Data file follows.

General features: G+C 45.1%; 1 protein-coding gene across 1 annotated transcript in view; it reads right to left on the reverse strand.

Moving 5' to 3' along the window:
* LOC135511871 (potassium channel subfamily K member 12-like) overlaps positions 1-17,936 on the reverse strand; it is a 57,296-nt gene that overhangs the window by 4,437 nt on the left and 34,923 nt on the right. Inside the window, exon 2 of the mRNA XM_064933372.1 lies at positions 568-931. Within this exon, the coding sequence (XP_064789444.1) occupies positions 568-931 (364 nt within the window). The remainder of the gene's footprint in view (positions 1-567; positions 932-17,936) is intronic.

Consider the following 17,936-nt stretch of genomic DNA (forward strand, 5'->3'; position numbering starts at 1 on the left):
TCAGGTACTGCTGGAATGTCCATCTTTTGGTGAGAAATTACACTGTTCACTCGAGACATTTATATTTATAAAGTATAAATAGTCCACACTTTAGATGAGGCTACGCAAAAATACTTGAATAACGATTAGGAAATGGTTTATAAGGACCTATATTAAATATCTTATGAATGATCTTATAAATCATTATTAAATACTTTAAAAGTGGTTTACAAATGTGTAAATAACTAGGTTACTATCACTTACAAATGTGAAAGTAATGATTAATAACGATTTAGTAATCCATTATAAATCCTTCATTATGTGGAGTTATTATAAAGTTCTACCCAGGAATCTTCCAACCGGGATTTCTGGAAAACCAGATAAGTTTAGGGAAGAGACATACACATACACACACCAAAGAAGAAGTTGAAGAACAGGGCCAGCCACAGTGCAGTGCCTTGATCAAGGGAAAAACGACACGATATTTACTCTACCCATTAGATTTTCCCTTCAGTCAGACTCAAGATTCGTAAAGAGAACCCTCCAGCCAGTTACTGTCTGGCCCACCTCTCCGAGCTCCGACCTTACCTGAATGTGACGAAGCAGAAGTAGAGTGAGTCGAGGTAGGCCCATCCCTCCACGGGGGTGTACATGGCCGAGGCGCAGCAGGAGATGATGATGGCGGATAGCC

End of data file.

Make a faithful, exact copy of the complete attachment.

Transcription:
General features: G+C 45.1%; 1 protein-coding gene across 1 annotated transcript in view; it reads right to left on the reverse strand.

Moving 5' to 3' along the window:
* LOC135511871 (potassium channel subfamily K member 12-like) overlaps positions 1-17,936 on the reverse strand; it is a 57,296-nt gene that overhangs the window by 4,437 nt on the left and 34,923 nt on the right. Inside the window, exon 2 of the mRNA XM_064933372.1 lies at positions 568-931. Within this exon, the coding sequence (XP_064789444.1) occupies positions 568-931 (364 nt within the window). The remainder of the gene's footprint in view (positions 1-567; positions 932-17,936) is intronic.

Consider the following 17,936-nt stretch of genomic DNA (forward strand, 5'->3'; position numbering starts at 1 on the left):
TCAGGTACTGCTGGAATGTCCATCTTTTGGTGAGAAATTACACTGTTCACTCGAGACATTTATATTTATAAAGTATAAATAGTCCACACTTTAGATGAGGCTACGCAAAAATACTTGAATAACGATTAGGAAATGGTTTATAAGGACCTATATTAAATATCTTATGAATGATCTTATAAATCATTATTAAATACTTTAAAAGTGGTTTACAAATGTGTAAATAACTAGGTTACTATCACTTACAAATGTGAAAGTAATGATTAATAACGATTTAGTAATCCATTATAAATCCTTCATTATGTGGAGTTATTATAAAGTTCTACCCAGGAATCTTCCAACCGGGATTTCTGGAAAACCAGATAAGTTTAGGGAAGAGACATACACATACACACACCAAAGAAGAAGTTGAAGAACAGGGCCAGCCACAGTGCAGTGCCTTGATCAAGGGAAAAACGACACGATATTTACTCTACCCATTAGATTTTCCCTTCAGTCAGACTCAAGATTCGTAAAGAGAACCCTCCAGCCAGTTACTGTCTGGCCCACCTCTCCGAGCTCCGACCTTACCTGAATGTGACGAAGCAGAAGTAGAGTGAGTCGAGGTAGGCCCATCCCTCCACGGGGGTGTACATGGCCGAGGCGCAGCAGGAGATGATGATGGCGGATAGCC